To begin, not all was gloom and doom during the Great Depression. It was a time when those who knew what they were doing made great economic strides and the very nature of the depression itself was an economic boon for them. It was a time when several companies benefited from aggressive marketing while their rivals cut back. A good example of that would be Kellogg besting C.W. Post during that time. Consumers didn’t totally stop spending during the depression, most just looked for better deals and the companies providing those better deals came out stronger after the depression ended. When spending picked up, consumer loyalty to those companies remained.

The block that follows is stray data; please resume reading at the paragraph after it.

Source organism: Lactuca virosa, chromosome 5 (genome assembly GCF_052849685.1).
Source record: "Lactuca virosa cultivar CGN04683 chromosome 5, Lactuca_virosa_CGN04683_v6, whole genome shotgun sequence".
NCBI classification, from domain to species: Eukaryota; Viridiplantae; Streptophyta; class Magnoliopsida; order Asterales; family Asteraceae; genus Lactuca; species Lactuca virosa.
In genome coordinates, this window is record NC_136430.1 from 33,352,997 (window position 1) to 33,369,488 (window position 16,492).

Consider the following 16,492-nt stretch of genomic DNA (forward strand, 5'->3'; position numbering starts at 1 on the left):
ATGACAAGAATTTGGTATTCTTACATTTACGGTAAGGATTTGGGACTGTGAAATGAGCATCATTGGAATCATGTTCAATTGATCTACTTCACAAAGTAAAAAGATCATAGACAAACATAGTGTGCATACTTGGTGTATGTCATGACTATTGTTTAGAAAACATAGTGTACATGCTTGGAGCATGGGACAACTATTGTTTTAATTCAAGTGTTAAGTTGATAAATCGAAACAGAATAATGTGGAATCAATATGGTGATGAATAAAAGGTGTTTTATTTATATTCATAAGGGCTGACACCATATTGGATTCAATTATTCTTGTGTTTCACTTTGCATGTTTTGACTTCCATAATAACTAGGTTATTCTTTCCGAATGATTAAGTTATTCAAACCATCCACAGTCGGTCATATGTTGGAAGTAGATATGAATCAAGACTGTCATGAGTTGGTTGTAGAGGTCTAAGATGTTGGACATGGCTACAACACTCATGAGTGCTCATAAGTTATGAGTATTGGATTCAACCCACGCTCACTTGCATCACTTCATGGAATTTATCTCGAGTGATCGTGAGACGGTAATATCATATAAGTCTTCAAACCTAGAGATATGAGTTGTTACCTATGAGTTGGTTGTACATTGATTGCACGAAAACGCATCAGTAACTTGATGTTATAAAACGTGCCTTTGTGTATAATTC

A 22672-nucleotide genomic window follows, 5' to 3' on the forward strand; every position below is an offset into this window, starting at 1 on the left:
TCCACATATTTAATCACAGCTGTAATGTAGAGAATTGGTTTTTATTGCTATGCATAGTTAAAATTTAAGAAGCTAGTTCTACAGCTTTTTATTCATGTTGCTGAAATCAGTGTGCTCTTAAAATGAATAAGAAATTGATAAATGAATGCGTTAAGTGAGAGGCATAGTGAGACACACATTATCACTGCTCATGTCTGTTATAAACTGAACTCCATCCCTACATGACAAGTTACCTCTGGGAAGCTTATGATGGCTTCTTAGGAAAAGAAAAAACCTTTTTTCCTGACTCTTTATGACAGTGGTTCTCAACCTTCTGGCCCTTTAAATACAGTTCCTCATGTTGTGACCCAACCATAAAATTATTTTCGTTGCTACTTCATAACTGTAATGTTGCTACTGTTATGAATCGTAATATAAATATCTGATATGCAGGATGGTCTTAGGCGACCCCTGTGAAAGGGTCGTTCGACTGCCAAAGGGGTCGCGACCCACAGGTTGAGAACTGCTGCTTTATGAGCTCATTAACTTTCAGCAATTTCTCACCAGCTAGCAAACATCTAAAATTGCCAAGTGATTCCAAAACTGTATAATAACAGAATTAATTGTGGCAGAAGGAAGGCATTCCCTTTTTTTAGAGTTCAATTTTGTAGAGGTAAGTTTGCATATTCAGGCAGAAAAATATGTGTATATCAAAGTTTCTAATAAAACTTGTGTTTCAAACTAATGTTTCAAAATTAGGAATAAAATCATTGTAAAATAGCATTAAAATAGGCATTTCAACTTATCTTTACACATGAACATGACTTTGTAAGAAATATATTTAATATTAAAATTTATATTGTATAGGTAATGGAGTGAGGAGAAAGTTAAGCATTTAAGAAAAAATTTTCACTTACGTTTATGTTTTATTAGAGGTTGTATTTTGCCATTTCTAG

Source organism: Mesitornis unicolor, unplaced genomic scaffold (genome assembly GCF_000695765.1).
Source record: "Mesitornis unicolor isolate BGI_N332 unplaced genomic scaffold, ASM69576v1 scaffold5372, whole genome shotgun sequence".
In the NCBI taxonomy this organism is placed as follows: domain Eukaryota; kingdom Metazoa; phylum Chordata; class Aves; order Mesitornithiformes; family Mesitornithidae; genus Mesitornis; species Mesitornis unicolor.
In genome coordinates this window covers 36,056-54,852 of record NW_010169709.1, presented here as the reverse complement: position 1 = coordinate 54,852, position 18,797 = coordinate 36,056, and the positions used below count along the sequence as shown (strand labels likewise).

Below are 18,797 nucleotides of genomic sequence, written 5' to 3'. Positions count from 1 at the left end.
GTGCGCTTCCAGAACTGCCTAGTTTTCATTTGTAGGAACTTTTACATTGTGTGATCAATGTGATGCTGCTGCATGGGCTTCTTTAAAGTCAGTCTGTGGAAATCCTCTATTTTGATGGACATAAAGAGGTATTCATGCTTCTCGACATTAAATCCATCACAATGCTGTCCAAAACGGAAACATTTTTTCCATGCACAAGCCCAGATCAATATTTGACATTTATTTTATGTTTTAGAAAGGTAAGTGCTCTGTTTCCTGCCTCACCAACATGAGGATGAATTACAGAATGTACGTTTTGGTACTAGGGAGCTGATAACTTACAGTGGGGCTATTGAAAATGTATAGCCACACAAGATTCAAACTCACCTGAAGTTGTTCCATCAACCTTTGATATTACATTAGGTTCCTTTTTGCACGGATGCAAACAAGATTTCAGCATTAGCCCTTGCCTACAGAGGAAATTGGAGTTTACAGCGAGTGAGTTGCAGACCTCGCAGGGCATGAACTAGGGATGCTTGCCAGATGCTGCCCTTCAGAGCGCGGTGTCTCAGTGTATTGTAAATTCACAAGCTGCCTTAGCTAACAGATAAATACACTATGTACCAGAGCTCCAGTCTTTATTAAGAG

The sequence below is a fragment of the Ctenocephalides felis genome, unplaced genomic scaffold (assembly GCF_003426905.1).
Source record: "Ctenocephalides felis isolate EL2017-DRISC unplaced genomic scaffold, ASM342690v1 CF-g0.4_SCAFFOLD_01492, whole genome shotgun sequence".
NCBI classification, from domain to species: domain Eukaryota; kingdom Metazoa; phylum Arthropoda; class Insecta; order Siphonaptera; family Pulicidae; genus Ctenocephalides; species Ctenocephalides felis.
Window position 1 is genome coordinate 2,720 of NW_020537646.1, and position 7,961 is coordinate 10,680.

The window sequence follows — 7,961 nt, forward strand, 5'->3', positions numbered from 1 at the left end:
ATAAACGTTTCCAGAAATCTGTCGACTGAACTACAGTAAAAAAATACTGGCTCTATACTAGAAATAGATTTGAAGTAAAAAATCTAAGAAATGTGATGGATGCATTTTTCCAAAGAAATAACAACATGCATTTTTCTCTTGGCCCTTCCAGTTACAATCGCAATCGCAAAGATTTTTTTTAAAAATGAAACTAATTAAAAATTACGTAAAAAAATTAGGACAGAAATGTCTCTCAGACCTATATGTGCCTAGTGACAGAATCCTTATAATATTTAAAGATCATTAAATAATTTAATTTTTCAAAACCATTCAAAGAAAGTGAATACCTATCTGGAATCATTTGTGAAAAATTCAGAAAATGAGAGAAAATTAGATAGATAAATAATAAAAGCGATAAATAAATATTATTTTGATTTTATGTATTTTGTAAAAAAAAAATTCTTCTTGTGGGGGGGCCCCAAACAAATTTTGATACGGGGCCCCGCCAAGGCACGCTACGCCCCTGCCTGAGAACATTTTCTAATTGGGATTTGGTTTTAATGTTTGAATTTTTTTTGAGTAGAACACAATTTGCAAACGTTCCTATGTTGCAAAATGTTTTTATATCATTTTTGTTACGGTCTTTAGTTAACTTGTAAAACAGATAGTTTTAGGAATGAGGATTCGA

To state a generality, those companies who not only survived but did well and grew during the Great Depression are those who continued to act as though there were nothing wrong and that the public had money to spend. In other words, they advertised. These are industries who didn’t wait for public demand for their products to rise, they created that demand even during the most difficult of times. Because so many companies cut spending during that era, advertising budgets were largely eliminated in many industries. Not only did spending decline, these companies actually dropped out of public sight because of short sighted decisions made about spending money to keep a high profile. These advertising cutbacks caused many customers to feel abandoned and associated the effected brands with a lack of staying power. This not only drove customers to more aggressive competitors but caused a certain among of financial mistrust when it came to making additional investments in the no longer visible companies.